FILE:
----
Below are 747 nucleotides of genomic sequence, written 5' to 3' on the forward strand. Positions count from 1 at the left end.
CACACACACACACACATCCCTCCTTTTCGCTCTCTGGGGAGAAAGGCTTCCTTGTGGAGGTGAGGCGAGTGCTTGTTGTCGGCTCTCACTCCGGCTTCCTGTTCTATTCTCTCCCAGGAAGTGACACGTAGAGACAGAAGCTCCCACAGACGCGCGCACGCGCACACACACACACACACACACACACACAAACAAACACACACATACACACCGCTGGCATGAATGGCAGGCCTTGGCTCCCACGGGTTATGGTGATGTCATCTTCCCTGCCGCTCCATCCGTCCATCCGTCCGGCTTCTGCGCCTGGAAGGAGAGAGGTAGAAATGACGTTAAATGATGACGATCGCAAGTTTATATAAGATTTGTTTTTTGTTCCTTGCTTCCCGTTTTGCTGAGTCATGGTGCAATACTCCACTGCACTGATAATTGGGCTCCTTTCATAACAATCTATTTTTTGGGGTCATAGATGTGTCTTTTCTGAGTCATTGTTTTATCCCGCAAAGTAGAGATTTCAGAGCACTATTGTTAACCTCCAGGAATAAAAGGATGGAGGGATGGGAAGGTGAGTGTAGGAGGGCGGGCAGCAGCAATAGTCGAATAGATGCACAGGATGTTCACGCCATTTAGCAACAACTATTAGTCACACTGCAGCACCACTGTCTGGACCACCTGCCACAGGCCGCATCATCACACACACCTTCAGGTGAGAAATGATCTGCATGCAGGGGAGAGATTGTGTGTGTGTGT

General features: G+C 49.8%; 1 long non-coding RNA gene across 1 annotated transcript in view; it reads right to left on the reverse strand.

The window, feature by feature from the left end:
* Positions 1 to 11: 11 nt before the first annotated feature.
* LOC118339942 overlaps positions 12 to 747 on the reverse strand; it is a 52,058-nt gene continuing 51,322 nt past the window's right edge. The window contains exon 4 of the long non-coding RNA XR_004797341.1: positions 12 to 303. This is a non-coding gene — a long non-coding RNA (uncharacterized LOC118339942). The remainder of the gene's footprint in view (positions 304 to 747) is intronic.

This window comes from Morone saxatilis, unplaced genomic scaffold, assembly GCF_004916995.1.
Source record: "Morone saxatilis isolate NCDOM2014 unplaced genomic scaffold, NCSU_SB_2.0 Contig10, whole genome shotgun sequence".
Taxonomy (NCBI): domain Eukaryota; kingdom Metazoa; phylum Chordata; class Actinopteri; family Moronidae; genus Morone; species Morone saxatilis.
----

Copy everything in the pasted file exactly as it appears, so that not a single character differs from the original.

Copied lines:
Below are 747 nucleotides of genomic sequence, written 5' to 3' on the forward strand. Positions count from 1 at the left end.
CACACACACACACACATCCCTCCTTTTCGCTCTCTGGGGAGAAAGGCTTCCTTGTGGAGGTGAGGCGAGTGCTTGTTGTCGGCTCTCACTCCGGCTTCCTGTTCTATTCTCTCCCAGGAAGTGACACGTAGAGACAGAAGCTCCCACAGACGCGCGCACGCGCACACACACACACACACACACACACACAAACAAACACACACATACACACCGCTGGCATGAATGGCAGGCCTTGGCTCCCACGGGTTATGGTGATGTCATCTTCCCTGCCGCTCCATCCGTCCATCCGTCCGGCTTCTGCGCCTGGAAGGAGAGAGGTAGAAATGACGTTAAATGATGACGATCGCAAGTTTATATAAGATTTGTTTTTTGTTCCTTGCTTCCCGTTTTGCTGAGTCATGGTGCAATACTCCACTGCACTGATAATTGGGCTCCTTTCATAACAATCTATTTTTTGGGGTCATAGATGTGTCTTTTCTGAGTCATTGTTTTATCCCGCAAAGTAGAGATTTCAGAGCACTATTGTTAACCTCCAGGAATAAAAGGATGGAGGGATGGGAAGGTGAGTGTAGGAGGGCGGGCAGCAGCAATAGTCGAATAGATGCACAGGATGTTCACGCCATTTAGCAACAACTATTAGTCACACTGCAGCACCACTGTCTGGACCACCTGCCACAGGCCGCATCATCACACACACCTTCAGGTGAGAAATGATCTGCATGCAGGGGAGAGATTGTGTGTGTGTGT

General features: G+C 49.8%; 1 long non-coding RNA gene across 1 annotated transcript in view; it reads right to left on the reverse strand.

The window, feature by feature from the left end:
* Positions 1 to 11: 11 nt before the first annotated feature.
* LOC118339942 overlaps positions 12 to 747 on the reverse strand; it is a 52,058-nt gene continuing 51,322 nt past the window's right edge. The window contains exon 4 of the long non-coding RNA XR_004797341.1: positions 12 to 303. This is a non-coding gene — a long non-coding RNA (uncharacterized LOC118339942). The remainder of the gene's footprint in view (positions 304 to 747) is intronic.

This window comes from Morone saxatilis, unplaced genomic scaffold, assembly GCF_004916995.1.
Source record: "Morone saxatilis isolate NCDOM2014 unplaced genomic scaffold, NCSU_SB_2.0 Contig10, whole genome shotgun sequence".
Taxonomy (NCBI): domain Eukaryota; kingdom Metazoa; phylum Chordata; class Actinopteri; family Moronidae; genus Morone; species Morone saxatilis.